Advocate Health Care can proceed to the appeals court level to defend itself in a church pension plan challenge, a federal judge said.
U.S. District Judge Edmond Chang in Chicago last month refused to dismiss the case against Illinois' largest health-care provider, ruling the Downers Grove-based non-profit corporation, which is affiliated with but not owned by two churches, does not qualify as a church plan. But Mr. Chang wrote on Tuesday that he will certify it as an interlocutory appeal, which means it now goes to the 7th U.S. Circuit Court of Appeals in Chicago, which will decide whether to take the case.
Plaintiffs' co-counsel Karen Handorf, a partner with law firm Cohen Milstein Sellers & Toll, said in an interview that they do not oppose the ruling because it could lead to a faster decision on the broader church plan issue. “We are confident that we're right on the statutory issue. The quicker the court of appeals gets the case, the quicker we're going to ultimately have the outcome of the litigation decided for all of these cases,” said Ms. Handorf.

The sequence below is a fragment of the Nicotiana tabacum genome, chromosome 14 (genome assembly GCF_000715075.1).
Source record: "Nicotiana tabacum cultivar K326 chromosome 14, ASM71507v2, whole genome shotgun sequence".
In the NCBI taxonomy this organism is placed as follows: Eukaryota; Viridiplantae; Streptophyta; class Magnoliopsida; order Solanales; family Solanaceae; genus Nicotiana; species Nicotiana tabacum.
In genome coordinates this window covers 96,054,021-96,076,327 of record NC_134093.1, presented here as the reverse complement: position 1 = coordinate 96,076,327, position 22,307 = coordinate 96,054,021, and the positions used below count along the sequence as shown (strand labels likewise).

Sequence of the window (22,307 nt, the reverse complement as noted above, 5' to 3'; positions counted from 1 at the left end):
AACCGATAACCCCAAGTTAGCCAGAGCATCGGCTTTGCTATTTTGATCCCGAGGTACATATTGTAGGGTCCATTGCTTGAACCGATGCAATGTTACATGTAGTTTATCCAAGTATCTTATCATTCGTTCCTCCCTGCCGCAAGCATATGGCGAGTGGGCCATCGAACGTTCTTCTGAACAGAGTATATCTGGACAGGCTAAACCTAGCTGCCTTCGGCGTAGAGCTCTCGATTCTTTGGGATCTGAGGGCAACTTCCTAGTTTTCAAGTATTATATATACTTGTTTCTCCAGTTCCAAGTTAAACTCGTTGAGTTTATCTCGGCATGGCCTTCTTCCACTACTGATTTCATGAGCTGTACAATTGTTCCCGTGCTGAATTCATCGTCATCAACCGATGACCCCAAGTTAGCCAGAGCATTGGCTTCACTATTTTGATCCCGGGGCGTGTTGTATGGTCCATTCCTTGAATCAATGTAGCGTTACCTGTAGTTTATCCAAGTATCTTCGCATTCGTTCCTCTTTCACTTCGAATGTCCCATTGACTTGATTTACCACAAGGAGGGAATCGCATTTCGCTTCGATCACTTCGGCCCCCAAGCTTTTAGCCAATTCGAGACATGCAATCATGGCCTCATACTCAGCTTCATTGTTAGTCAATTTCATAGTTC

Similar appeals are pending in the 3rd and 6th Circuit Courts of Appeal, and the 9th Circuit is considering a similar petition.
Defense attorney Amy L. Blaisdell, a partner with Greensfelder Hemker & Gale, declined to comment before the certification order is filed. In December, she said Mr. Chang's decision to allow the case to proceed was “troublesome” because it disregarded IRS private letter rulings allowing Advocate and other church-associated organizations to sponsor plans with the church plan exemption.
The case, filed last March by former and current Advocate defined benefit plan participants, is Stapleton et al. vs. Advocate Health Care Network and Subsidiaries et al.